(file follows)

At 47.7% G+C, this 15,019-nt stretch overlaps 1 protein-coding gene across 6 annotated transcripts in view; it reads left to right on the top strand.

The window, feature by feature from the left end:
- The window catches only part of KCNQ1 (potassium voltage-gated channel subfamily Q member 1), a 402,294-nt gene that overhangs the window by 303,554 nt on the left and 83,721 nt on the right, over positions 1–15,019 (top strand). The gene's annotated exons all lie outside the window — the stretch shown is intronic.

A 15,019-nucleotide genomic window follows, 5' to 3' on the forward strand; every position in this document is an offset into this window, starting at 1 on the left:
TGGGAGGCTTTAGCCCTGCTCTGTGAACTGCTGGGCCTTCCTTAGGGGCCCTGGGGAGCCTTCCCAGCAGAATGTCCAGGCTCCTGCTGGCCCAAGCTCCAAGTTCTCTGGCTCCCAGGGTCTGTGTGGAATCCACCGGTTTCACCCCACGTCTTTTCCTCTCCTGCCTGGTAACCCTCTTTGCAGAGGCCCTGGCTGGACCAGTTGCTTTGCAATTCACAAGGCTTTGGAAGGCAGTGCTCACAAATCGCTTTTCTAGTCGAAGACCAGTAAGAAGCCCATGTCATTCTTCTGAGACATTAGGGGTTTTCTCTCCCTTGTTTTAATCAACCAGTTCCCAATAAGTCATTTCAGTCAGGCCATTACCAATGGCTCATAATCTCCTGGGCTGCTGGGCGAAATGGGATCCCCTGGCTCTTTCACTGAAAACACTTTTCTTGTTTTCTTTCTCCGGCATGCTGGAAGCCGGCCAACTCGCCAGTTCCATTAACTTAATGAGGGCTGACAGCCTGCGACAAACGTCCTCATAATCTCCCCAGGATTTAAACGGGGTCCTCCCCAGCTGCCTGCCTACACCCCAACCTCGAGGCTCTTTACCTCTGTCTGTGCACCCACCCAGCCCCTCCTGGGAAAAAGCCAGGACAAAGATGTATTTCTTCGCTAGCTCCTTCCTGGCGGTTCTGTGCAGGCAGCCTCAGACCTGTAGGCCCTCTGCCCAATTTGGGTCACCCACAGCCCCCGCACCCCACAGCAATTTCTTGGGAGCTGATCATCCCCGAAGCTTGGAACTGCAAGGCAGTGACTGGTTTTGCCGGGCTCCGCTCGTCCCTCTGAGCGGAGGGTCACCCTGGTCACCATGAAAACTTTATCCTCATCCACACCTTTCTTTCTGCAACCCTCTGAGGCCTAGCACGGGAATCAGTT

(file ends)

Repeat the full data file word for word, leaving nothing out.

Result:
At 47.7% G+C, this 15,019-nt stretch overlaps 1 protein-coding gene across 6 annotated transcripts in view; it reads left to right on the top strand.

The window, feature by feature from the left end:
- The window catches only part of KCNQ1 (potassium voltage-gated channel subfamily Q member 1), a 402,294-nt gene that overhangs the window by 303,554 nt on the left and 83,721 nt on the right, over positions 1–15,019 (top strand). The gene's annotated exons all lie outside the window — the stretch shown is intronic.

A 15,019-nucleotide genomic window follows, 5' to 3' on the forward strand; every position in this document is an offset into this window, starting at 1 on the left:
TGGGAGGCTTTAGCCCTGCTCTGTGAACTGCTGGGCCTTCCTTAGGGGCCCTGGGGAGCCTTCCCAGCAGAATGTCCAGGCTCCTGCTGGCCCAAGCTCCAAGTTCTCTGGCTCCCAGGGTCTGTGTGGAATCCACCGGTTTCACCCCACGTCTTTTCCTCTCCTGCCTGGTAACCCTCTTTGCAGAGGCCCTGGCTGGACCAGTTGCTTTGCAATTCACAAGGCTTTGGAAGGCAGTGCTCACAAATCGCTTTTCTAGTCGAAGACCAGTAAGAAGCCCATGTCATTCTTCTGAGACATTAGGGGTTTTCTCTCCCTTGTTTTAATCAACCAGTTCCCAATAAGTCATTTCAGTCAGGCCATTACCAATGGCTCATAATCTCCTGGGCTGCTGGGCGAAATGGGATCCCCTGGCTCTTTCACTGAAAACACTTTTCTTGTTTTCTTTCTCCGGCATGCTGGAAGCCGGCCAACTCGCCAGTTCCATTAACTTAATGAGGGCTGACAGCCTGCGACAAACGTCCTCATAATCTCCCCAGGATTTAAACGGGGTCCTCCCCAGCTGCCTGCCTACACCCCAACCTCGAGGCTCTTTACCTCTGTCTGTGCACCCACCCAGCCCCTCCTGGGAAAAAGCCAGGACAAAGATGTATTTCTTCGCTAGCTCCTTCCTGGCGGTTCTGTGCAGGCAGCCTCAGACCTGTAGGCCCTCTGCCCAATTTGGGTCACCCACAGCCCCCGCACCCCACAGCAATTTCTTGGGAGCTGATCATCCCCGAAGCTTGGAACTGCAAGGCAGTGACTGGTTTTGCCGGGCTCCGCTCGTCCCTCTGAGCGGAGGGTCACCCTGGTCACCATGAAAACTTTATCCTCATCCACACCTTTCTTTCTGCAACCCTCTGAGGCCTAGCACGGGAATCAGTT